Jeff Mason and Ahmed Abulenein | Reuters
WASHINGTON – COVID-19 vaccination rates in the United States rose more than 20 percentage points after several agencies passed vaccine requirements as cases and deaths from the virus declined, Biden administration officials said Wednesday.
White House COVID-19 Coordinator Jeff Zientes told reporters that 77% of eligible Americans have received at least one vaccine.
Vaccination rates have risen thanks to mandates from private businesses, health systems, social institutions, state and local governments, he said at a briefing.
President Joe Biden’s team has struggled to defeat the coronavirus pandemic as much of the US population continues to resist the adoption of safe and widely available vaccines.
Last month, Biden announced a policy requiring most healthcare workers and federal employees to get vaccinated against COVID-19 and pushed major employers to vaccinate or test their workers weekly, but federal rules to enact this mandate are still in the process of being formalized. Several states and major employers have already introduced mandatory vaccines.
“Since late July, when the president first announced vaccination requirements and called on organizations to follow suit, the number of unvaccinated Americans has dropped by about a third, from 97 million to 66 million,” Zientes said.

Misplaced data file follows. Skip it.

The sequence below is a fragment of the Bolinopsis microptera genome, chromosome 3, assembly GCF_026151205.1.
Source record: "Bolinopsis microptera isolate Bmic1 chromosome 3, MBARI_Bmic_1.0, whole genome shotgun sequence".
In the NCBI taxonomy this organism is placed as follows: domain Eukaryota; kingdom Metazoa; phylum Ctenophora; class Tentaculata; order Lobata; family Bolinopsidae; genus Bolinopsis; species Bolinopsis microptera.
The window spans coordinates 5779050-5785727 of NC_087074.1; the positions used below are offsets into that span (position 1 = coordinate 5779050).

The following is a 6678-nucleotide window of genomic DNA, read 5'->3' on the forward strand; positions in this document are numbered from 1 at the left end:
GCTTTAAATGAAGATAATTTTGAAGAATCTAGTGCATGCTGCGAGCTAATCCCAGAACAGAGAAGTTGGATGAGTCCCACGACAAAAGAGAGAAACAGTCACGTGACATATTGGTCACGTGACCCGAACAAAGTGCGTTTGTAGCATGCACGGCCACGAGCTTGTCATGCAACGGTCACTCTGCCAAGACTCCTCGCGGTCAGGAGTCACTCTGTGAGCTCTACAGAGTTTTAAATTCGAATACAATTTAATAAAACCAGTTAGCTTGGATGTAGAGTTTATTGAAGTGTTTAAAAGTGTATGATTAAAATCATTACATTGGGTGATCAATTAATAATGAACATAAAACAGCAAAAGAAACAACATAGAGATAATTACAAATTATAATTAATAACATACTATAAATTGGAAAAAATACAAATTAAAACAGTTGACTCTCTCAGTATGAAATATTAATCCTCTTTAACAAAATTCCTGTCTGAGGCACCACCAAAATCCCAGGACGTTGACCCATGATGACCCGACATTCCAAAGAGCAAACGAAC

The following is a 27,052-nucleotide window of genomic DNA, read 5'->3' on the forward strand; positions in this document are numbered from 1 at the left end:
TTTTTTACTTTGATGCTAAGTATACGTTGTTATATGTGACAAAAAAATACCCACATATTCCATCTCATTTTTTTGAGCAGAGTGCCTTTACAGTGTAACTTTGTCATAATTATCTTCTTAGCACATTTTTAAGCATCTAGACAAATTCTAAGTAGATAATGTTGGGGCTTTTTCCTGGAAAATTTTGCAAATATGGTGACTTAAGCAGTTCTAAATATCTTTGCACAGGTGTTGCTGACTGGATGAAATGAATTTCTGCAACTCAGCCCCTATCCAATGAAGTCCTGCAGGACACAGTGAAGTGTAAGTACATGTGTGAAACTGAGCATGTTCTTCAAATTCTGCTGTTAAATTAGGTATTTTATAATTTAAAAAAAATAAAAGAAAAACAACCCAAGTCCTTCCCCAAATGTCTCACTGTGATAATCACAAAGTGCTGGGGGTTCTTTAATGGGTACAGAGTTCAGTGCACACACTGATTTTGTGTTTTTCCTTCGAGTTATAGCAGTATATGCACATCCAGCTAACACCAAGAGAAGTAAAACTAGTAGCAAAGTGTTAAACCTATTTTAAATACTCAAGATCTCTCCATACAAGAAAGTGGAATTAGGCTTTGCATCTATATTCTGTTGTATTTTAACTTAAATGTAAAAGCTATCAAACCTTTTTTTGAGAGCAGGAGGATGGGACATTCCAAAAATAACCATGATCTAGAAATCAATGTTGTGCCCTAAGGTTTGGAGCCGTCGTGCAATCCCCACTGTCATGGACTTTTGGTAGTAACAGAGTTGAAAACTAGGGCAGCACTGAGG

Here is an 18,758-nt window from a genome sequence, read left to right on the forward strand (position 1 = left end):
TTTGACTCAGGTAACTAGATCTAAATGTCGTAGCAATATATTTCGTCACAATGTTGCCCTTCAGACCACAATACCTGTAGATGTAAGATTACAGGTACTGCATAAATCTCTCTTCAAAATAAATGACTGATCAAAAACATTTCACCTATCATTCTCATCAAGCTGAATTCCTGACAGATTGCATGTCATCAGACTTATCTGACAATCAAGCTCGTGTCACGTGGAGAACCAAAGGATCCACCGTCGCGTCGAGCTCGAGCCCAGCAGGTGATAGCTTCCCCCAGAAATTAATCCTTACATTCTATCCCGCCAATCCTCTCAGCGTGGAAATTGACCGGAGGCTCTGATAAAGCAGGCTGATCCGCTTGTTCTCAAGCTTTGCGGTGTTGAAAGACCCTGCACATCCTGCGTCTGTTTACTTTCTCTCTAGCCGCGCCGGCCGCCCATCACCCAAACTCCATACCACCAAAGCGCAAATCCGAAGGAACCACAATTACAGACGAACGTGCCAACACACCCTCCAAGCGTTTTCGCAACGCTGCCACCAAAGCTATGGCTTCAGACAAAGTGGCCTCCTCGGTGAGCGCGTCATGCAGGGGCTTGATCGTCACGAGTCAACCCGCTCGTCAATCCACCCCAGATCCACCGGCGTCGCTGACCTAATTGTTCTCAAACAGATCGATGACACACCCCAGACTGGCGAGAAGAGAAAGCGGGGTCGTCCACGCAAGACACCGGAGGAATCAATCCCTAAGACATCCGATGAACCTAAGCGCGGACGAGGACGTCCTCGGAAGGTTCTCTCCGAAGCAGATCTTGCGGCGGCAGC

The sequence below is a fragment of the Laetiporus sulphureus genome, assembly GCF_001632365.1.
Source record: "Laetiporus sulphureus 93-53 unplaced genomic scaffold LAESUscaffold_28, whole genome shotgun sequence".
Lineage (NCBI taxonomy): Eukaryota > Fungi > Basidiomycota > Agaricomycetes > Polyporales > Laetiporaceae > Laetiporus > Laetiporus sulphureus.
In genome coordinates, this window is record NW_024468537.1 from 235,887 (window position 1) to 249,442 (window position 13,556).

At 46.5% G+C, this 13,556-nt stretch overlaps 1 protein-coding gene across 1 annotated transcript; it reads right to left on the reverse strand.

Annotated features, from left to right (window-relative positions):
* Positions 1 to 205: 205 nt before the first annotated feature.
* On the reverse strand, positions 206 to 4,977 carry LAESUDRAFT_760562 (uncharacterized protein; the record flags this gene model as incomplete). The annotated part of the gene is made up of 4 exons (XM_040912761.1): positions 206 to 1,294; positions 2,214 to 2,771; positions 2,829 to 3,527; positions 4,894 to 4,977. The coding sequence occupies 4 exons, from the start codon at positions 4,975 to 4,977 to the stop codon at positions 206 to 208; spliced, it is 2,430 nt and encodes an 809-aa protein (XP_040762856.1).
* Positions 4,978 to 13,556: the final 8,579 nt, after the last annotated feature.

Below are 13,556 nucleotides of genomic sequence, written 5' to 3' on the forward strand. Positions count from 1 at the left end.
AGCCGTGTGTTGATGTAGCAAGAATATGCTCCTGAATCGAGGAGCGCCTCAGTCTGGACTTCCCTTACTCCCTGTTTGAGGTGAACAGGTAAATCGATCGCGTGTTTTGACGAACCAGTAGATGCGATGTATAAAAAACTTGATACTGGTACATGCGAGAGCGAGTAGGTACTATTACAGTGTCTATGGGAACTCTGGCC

Meanwhile, the director of the U.S. Centers for Disease Control and Prevention, Dr Rochelle Walenski, said the seven-day average daily COVID-19 cases fell 12% from the previous week, and the seven-day average daily deaths fell by 5 %.
But officials have warned that, even with the unlikely new variant overtaking the highly contagious Delta that has wreaked havoc around the world, this is not the time to weaken the country’s vigilance.
“Despite the recent decline in the number of cases, there is still significant or high transmission rates in most communities across the country,” Walenski said. “We absolutely need to focus on continuing to control COVID across the country, especially in the run-up to the fall / winter season,” through camouflage and vaccinations, she said.